Researcher Siddhartha Mukherjee wrote his book, The Gene, so that general audiences can understand about the science of genomics and the technological possibilities. As noted by Bill Gates in a book review, "Technology is amoral. It is neither good nor bad. It is up to all of us—not just scientists, government officials, and people fortunate enough to lead foundations—to think hard about these new technologies and how they should and should not be used. Reading The Gene will get you the point where you can actively engage in that debate."
What is so timely is that at the same time there is a published article in Nature that talks about use of this technology: RESEARCHERS USE CRISPR TO REPAIR SICKLE CELL GENE, HUMAN CLINICAL TRIALS PLANNED. Reuters (11/7, Steenhuysen) reports researchers at Stanford University School of Medicine “have used the CRISPR gene editing tool to repair the gene that causes sickle cell disease in stem cells from diseased patients.” The researchers believe they may be able to “start planning the first human clinical trial using the powerful CRISPR-Cas9 gene editing system to correct the genetic mutation that causes sickle cell disease.”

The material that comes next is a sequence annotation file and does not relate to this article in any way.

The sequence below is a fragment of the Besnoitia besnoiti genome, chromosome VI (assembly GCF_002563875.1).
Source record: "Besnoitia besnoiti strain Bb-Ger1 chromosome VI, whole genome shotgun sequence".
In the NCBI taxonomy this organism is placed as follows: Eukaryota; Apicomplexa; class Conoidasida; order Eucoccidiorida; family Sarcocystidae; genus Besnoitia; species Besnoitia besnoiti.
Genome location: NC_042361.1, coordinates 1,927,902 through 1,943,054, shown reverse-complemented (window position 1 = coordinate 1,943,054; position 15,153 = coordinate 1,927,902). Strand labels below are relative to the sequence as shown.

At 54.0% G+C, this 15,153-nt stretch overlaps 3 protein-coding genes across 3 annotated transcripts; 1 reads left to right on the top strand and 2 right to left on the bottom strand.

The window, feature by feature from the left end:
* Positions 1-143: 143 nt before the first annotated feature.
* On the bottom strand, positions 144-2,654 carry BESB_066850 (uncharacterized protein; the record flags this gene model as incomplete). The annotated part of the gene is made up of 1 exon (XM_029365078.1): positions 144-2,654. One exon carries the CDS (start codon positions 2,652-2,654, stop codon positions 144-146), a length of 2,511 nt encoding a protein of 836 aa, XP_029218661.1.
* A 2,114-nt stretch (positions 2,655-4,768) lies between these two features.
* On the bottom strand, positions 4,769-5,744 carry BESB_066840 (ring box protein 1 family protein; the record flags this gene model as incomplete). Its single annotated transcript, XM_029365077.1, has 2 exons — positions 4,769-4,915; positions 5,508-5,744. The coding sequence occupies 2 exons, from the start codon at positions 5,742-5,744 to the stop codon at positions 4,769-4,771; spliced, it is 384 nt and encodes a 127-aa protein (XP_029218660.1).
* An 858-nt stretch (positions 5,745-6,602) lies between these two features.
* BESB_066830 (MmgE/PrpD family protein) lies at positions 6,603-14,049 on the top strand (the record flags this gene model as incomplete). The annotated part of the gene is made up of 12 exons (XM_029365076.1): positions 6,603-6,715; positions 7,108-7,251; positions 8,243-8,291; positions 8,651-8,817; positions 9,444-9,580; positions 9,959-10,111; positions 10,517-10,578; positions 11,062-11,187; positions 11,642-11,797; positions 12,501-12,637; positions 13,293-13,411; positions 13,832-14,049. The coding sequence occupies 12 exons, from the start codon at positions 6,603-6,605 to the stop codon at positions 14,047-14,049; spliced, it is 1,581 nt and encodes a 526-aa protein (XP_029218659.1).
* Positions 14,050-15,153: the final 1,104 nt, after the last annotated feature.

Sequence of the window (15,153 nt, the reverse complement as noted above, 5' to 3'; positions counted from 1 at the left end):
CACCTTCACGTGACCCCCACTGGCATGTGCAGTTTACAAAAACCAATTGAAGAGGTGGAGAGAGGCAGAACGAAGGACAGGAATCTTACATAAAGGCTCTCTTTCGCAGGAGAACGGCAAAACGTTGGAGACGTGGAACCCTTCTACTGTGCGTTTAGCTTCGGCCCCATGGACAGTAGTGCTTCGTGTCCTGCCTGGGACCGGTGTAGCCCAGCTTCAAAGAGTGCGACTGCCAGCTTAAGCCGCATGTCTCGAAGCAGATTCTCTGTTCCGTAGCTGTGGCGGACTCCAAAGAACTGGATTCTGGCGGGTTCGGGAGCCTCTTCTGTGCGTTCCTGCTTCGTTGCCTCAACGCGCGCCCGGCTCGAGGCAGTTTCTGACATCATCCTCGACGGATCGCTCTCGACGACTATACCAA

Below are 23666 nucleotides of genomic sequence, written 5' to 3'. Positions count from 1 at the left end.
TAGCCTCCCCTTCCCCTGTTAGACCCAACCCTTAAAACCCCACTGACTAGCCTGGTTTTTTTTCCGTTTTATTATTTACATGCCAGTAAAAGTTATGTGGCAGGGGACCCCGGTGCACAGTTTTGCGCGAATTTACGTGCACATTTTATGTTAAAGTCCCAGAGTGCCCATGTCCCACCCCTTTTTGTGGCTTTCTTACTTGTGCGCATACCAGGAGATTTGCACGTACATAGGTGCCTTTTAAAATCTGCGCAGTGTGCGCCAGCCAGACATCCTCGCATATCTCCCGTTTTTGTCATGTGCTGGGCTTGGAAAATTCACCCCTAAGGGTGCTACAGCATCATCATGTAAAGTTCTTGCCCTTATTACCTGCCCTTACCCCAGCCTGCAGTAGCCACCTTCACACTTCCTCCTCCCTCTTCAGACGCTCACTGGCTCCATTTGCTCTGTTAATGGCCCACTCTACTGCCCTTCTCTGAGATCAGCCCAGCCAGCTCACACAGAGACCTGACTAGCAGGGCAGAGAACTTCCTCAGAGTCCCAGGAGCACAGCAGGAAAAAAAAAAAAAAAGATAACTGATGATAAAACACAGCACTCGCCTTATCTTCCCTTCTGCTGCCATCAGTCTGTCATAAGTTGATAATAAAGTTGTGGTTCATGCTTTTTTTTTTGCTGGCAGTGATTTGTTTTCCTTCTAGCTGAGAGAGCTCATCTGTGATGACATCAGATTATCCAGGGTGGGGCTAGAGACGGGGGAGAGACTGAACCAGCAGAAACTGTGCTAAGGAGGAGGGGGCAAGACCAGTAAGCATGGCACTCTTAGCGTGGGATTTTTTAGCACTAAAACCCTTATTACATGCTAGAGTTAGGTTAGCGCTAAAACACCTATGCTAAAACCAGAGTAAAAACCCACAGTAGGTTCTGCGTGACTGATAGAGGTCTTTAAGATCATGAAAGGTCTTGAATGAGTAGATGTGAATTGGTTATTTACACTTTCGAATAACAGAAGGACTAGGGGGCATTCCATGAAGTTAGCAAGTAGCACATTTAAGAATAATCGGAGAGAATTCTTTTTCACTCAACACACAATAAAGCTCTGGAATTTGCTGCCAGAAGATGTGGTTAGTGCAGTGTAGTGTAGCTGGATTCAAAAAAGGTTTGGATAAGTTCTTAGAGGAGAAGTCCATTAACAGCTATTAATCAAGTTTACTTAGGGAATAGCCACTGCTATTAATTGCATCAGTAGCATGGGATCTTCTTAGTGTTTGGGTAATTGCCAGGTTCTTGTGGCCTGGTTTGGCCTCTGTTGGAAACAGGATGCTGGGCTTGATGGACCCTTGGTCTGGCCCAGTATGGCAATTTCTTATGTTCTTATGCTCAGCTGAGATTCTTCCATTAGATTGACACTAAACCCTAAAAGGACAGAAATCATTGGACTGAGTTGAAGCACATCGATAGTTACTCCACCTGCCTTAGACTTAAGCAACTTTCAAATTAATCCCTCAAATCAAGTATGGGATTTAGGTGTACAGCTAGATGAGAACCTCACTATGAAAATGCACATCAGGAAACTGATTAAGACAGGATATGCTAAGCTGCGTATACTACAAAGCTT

A new story has been added about this topic from China:
FIRST HUMAN CLINICAL TRIAL INVOLVING CRISPR-EDITED CELLS LAUNCHED IN CHINA. In continuing coverage, PBS NewsHour (11/16, Tiffany) reports on its website that a team in China is treating a cancer patient with cells that were modified using CRISPR-Cas9 gene editing technology. The landmark clinical trial is being led by oncologist Lu You of Sichuan University in Chengdu, China, and currently involves 10 patients.
It interested, reading this book may help you think about the benefits and risks of emerging possibilities. Please provide your thoughts about the book or the technology below!